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Louise Gluck Short Poems

Famous Short Louise Gluck Poems. Short poetry by famous poet Louise Gluck. A collection of the all-time best Louise Gluck short poems


by Louise Gluck
 The great man turns his back on the island.
Now he will not die in paradise nor hear again the lutes of paradise among the olive trees, by the clear pools under the cypresses.
Time begins now, in which he hears again that pulse which is the narrative sea, ar dawn when its pull is stongest.
What has brought us here will lead us away; our ship sways in the tined harbor water.
Now the spell is ended.
Giove him back his life, sea that can only move forward.



by Louise Gluck
 Long ago, I was wounded.
I lived to revenge myself against my father, not for what he was-- for what I was: from the beginning of time, in childhood, I thought that pain meant I was not loved.
It meant I loved.

by Louise Gluck
 The stars are soft as flowers, and as near;
The hills are webs of shadow, slowly spun;
No separate leaf or single blade is here-
All blend to one.
No moonbeam cuts the air; a sapphire light Rolls lazily.
and slips again to rest.
There is no edged thing in all this night, Save in my breast.

by Louise Gluck
 Do you know what I was, how I lived? You know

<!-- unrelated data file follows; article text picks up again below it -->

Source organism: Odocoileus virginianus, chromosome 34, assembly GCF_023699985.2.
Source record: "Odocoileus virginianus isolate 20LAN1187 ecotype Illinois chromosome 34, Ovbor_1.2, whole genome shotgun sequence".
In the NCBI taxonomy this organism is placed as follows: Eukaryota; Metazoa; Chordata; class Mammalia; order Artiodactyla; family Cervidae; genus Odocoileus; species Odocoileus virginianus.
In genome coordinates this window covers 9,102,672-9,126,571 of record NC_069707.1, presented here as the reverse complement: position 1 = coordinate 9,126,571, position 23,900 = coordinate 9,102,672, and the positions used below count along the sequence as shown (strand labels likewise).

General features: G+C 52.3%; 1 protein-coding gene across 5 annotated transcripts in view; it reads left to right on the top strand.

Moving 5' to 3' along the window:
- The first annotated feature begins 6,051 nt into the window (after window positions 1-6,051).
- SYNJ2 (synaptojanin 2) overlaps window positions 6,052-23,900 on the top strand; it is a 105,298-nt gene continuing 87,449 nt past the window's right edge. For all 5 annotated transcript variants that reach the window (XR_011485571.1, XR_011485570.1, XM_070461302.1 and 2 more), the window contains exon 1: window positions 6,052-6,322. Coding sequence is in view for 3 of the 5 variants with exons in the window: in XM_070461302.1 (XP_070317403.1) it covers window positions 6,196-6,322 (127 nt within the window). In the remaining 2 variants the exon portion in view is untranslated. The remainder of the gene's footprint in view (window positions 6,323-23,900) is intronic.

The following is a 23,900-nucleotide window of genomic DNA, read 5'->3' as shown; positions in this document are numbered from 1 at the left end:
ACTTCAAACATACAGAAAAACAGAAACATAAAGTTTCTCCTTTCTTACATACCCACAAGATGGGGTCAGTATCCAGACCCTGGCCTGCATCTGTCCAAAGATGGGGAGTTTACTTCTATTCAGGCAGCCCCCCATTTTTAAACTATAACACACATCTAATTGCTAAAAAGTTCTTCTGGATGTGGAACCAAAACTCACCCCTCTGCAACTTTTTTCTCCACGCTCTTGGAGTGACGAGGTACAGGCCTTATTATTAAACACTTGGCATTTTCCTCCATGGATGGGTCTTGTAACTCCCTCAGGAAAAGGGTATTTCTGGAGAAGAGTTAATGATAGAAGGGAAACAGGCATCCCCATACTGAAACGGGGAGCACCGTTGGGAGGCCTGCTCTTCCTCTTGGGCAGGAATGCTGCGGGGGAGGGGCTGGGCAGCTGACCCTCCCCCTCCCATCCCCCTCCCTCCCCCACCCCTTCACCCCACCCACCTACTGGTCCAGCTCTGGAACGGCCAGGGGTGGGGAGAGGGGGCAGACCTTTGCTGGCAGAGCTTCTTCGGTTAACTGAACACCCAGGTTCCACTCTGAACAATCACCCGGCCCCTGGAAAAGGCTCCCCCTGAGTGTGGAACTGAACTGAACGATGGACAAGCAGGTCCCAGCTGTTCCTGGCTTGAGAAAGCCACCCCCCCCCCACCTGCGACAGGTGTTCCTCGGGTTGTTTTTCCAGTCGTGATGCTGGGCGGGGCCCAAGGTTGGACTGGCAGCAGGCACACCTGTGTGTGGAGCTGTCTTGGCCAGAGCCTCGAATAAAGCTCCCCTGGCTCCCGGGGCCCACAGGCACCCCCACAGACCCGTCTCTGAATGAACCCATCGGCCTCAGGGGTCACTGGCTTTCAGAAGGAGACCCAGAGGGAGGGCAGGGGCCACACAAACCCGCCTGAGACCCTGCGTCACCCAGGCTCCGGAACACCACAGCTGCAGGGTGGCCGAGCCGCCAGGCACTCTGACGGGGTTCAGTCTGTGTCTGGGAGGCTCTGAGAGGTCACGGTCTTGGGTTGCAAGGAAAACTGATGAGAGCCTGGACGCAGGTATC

what despair is; then
winter should have meaning for you.
I did not expect to survive, earth suppressing me.
I didn't expect to waken again, to feel in damp earth my body able to respond again, remembering after so long how to open again in the cold light of earliest spring-- afraid, yes, but among you again crying yes risk joy in the raw wind of the new world.

by Louise Gluck
 Softly lie down
and close your eyes so blue
worry no more
for tonight I'll watch over you

Gently rest your head
against my soothing chest
for here in my arms
you've found a safe place to rest

Sleep sweet child
in peaceful undisturbed dreams
and don't awake
until the morning beams


June 25, 2006
©2006 Fenny



by Louise Gluck
 Look, a butterfly.
Did you make a wish? You don't wish on butterflies.
You do so.
Did you make one? Yes.
It doesn't count.

by Louise Gluck
  for kelly

happiness is the stuff of birthdays
and the coming of sweet things
when they are not expected

happiness is when the moment
catches the sunlight and a giggle
comes out of darkness to take a look

happiness is when the body
rhymes with the heart and the whole
self flows like a mountain stream

happiness is when mischief
dances like stars in the fingers
and adults are nowhere in sight

happiness has its own clock
it comes in short ticks - then
it tocks where no one can find it

by Louise Gluck
 To say I'm without fear--
It wouldn't be true.
I'm afraid of sickness, humiliation.
Like anyone, I have my dreams.
But I've learned to hide them, To protect myself From fulfillment: all happiness Attracts the Fates' anger.
They are sisters, savages-- In the end they have No emotion but envy.

by Louise Gluck
 In the end, I made myself
Known to your wife as
A god would, in her own house, in
Ithaca, a voice
Without a body: she
Paused in her weaving, her head turning
First to the right, then left
Though it was hopeless of course
To trace that sound to any
Objective source: I doubt